Creating a Culture of Life that Values Everyone
Shortly after my daughter was born and diagnosed with Down syndrome, I learned something that made me physically ill. 80-93% of all children diagnosed prenatally with Down’s are aborted.
The secular world doesn’t find this statistic shocking, and as I’ve grown accustomed to it, frankly, neither do I. As prolifers, we’d like to blame the “culture of death,” and that certainly plays a part. But I think there’s more to it than that.
I was a cradle Catholic, born to prolife work. But knowing abortion is wrong is the simplest part of being prolife. I attended a parochial school that couldn’t handle kids with disabilities. In my first thirteen years I never met a person with a disability, let alone got to know them.
In high school, I discovered I had a Catholic classmate with a physical disability. I should have known him, but I didn’t. And here’s where it gets uncomfortable. I never could interact with him naturally. I believed that a person’s value is independent of his or her abilities, but because I had been isolated from the disabled population, I could not behave accordingly.
To this day I writhe in shame at the ugliness of that statement, but I own it because I suspect I’m not the only one in this position. Something about disability makes us uncomfortable. We’re afraid to touch people with disabilities. Afraid to talk to them, lest in our ignorance and discomfort we make them feel bad. It seems easier to pretend they aren’t there, to let our eyes slide past and not engage. We don’t protest when children are segregated behind the special ed wall. It simplifies life, and besides, kids’ educational needs have to be met, right?
The problem is, we don’t look for other opportunities for our children to interact with their “differently-abled” peers. As a result, generations of people grow up without any meaningful interaction with people who have disabilities.
So it’s not all that surprising that a diagnosis of Down syndrome, with its laundry list of potential medical and developmental issues, so often leads to abortion. After all, so many people have not been steeped in the belief that one’s worth is unconnected to their abilities. If they have no personal experience to offset the “scary bad,” the inertia must seem irresistible.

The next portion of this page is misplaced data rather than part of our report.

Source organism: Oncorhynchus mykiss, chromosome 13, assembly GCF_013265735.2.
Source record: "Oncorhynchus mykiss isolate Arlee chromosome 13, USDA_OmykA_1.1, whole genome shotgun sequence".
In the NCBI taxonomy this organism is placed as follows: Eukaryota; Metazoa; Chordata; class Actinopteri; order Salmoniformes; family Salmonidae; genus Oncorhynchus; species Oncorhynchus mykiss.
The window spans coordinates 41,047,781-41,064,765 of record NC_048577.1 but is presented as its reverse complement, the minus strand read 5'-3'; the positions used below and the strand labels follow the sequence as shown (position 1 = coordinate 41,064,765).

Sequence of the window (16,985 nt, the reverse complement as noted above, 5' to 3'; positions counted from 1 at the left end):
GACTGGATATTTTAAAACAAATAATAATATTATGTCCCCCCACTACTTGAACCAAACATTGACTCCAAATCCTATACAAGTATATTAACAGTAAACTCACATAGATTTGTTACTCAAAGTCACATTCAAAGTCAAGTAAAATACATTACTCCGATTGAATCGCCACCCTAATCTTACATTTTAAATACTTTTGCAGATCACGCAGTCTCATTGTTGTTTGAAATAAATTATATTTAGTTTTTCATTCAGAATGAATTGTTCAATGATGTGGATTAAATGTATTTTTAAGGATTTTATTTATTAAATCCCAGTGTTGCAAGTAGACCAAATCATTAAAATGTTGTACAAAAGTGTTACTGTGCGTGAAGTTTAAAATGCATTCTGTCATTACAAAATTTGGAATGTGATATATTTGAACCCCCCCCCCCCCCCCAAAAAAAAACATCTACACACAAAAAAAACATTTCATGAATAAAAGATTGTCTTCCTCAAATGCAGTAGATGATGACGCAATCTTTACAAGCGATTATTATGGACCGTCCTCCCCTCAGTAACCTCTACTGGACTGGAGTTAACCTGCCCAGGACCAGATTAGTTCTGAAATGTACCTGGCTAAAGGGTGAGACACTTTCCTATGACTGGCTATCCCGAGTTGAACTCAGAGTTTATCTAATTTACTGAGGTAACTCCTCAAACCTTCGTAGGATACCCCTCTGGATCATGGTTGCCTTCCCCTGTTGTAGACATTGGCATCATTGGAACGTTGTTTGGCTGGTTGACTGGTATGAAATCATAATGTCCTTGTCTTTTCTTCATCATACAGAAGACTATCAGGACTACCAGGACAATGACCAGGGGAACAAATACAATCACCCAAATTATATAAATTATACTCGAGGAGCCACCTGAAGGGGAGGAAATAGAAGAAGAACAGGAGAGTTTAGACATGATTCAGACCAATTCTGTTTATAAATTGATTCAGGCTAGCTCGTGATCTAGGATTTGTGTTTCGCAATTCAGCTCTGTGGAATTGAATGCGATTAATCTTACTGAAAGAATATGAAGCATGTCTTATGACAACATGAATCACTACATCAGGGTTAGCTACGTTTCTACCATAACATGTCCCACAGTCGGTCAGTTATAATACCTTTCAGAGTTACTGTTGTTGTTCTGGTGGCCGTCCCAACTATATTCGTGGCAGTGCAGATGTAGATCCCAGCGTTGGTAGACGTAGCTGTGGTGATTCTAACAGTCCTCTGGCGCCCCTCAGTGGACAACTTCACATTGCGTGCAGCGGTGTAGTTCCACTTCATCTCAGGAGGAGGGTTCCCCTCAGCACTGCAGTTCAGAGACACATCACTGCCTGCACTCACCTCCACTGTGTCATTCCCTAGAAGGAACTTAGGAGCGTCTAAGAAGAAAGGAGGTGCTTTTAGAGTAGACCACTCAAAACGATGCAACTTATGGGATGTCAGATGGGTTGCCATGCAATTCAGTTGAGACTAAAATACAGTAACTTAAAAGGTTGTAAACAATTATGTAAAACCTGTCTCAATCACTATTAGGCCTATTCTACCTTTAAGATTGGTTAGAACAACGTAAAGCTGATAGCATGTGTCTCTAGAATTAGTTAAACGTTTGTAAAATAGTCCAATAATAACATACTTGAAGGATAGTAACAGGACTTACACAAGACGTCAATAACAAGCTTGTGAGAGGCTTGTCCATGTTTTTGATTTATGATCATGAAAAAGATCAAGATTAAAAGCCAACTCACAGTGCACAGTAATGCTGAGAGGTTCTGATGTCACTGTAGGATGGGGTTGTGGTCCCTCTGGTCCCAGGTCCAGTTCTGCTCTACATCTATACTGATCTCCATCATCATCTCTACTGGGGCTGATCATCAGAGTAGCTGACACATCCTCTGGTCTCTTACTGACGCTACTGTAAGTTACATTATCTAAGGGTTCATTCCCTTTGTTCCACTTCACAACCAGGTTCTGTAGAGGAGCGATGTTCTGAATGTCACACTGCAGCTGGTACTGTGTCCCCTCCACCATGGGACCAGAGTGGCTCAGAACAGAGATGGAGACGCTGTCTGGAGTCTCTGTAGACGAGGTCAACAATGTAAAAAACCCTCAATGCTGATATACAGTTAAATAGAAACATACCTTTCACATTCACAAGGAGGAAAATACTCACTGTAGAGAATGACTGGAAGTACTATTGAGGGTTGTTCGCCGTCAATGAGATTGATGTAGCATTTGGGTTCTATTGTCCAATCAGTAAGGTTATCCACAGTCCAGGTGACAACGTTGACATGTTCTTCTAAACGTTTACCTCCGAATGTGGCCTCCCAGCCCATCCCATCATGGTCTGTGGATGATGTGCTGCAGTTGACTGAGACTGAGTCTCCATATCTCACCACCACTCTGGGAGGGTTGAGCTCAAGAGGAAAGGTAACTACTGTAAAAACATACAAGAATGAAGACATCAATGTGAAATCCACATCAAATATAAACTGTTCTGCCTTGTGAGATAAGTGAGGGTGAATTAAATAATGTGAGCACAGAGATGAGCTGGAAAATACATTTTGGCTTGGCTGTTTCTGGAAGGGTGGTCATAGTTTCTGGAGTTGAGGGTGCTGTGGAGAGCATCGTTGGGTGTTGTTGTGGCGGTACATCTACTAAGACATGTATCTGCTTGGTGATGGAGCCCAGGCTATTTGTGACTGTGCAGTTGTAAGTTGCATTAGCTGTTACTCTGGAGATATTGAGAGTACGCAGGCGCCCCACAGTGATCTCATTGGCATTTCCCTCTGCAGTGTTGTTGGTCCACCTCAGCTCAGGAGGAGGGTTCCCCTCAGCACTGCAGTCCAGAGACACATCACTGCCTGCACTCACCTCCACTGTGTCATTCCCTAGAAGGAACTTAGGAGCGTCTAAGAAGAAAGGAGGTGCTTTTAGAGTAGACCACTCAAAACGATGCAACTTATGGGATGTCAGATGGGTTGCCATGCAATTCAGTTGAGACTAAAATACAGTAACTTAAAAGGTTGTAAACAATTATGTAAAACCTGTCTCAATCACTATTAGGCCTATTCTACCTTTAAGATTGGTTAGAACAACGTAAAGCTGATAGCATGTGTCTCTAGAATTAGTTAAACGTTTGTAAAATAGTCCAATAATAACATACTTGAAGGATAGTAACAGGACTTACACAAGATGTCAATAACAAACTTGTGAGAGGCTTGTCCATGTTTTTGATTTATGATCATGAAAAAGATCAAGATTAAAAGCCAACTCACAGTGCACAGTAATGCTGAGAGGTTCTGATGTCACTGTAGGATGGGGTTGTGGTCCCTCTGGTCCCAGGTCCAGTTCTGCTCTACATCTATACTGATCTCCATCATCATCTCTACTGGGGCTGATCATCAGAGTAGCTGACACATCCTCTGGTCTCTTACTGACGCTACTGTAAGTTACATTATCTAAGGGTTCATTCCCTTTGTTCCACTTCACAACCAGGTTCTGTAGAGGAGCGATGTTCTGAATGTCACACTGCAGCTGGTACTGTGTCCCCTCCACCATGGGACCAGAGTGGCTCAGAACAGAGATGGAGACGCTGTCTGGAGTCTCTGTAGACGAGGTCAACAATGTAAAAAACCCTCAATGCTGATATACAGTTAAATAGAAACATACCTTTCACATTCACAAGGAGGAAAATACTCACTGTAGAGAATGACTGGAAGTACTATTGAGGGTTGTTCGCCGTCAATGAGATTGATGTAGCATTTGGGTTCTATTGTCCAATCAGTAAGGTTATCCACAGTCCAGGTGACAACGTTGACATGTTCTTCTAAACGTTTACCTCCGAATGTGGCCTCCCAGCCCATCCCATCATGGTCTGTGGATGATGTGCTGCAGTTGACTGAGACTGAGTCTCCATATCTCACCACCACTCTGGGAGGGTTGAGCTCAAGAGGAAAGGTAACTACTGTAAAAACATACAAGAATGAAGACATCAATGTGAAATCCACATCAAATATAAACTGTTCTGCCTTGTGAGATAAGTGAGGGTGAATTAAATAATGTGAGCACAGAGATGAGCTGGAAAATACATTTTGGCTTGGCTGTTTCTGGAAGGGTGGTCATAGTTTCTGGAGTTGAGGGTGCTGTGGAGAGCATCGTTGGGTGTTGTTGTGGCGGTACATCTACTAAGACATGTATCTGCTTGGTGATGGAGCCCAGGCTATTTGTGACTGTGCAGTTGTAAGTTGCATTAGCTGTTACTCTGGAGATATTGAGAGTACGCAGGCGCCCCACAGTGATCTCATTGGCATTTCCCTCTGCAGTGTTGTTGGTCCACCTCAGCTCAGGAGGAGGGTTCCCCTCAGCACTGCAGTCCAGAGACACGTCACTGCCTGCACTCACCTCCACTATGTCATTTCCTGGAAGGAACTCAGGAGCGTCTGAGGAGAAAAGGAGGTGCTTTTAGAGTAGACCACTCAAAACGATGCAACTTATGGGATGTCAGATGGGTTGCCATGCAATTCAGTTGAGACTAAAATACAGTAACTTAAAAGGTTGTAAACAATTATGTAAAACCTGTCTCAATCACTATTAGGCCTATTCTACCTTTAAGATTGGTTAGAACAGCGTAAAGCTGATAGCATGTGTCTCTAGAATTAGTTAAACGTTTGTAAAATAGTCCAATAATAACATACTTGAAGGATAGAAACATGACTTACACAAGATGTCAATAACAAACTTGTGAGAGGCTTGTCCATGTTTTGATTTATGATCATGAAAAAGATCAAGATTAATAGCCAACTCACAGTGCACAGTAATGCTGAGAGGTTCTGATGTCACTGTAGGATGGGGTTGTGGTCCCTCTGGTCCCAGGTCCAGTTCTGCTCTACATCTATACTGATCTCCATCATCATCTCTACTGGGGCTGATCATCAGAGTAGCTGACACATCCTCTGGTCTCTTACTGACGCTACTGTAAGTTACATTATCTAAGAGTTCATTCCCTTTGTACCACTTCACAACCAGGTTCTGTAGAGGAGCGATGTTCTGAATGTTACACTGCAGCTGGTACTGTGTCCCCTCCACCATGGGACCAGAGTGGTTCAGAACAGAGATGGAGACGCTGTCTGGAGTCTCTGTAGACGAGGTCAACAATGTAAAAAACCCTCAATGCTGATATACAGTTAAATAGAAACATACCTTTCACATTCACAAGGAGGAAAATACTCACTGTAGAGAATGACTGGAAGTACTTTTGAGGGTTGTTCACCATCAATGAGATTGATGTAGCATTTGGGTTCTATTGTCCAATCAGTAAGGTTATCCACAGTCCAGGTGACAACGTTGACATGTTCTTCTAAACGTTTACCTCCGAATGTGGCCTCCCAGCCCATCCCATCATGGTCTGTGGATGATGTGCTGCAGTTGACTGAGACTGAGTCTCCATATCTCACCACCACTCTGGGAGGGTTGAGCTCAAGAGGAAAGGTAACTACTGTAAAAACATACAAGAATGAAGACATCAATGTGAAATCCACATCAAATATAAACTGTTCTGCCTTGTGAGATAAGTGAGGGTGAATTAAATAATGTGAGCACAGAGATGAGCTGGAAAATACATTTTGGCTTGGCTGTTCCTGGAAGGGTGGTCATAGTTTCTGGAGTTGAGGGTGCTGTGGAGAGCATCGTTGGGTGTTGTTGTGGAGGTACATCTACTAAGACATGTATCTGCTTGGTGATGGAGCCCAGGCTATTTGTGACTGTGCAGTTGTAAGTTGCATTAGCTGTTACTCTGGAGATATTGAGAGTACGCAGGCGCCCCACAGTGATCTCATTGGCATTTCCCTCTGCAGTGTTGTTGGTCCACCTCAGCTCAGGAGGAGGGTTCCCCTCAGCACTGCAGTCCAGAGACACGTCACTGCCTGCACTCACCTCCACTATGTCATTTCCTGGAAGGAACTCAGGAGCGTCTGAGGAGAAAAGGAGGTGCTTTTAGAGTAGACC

So now comes the really hard question: what do we do about it? Here are a few ideas:
- Get to know kids with special needs in your children’s schools. Invite them for birthday parties and play dates. Get to know their parents. Be frank about what you do and don’t know. Ask what accommodations need to be made to allow their child positive interactions with yours — and make the accommodations.
- When you see a parent and child at the mall or the playground, interact with them. Occasionally, you’ll be rebuffed, but most parents of kids with special needs are eager to make connections. They know their children’s future depends on others “getting” their kids.
- At church, interact with adults in wheelchairs the way you would with anyone else. If speech is slurred or difficult to understand, slow down and take the time to figure it out. Touch them, shake hands, meet their eyes. This is how we treat them with dignity.
- Support inclusion in your kids’ schools. Not every parent wants it; not every child is best served by it. But a default status in which “normal” kids inhabit one reality and “disabled” kids another breeds isolation and ignorance.
This is hard stuff. I know. Five years ago, every item on this list was way outside my comfort zone. But the way to create a culture that values everyone, regardless of circumstance, is to begin right here, in our own hearts and homes.
Kathleen Basi is a stay-at-home mom, freelance writer, flute and voice teacher, liturgical composer, choir director, natural family planning teacher, scrapbooker, sometime-chef and budding disability rights activist. She puts her juggling skills on display at www.kathleenbasi.com.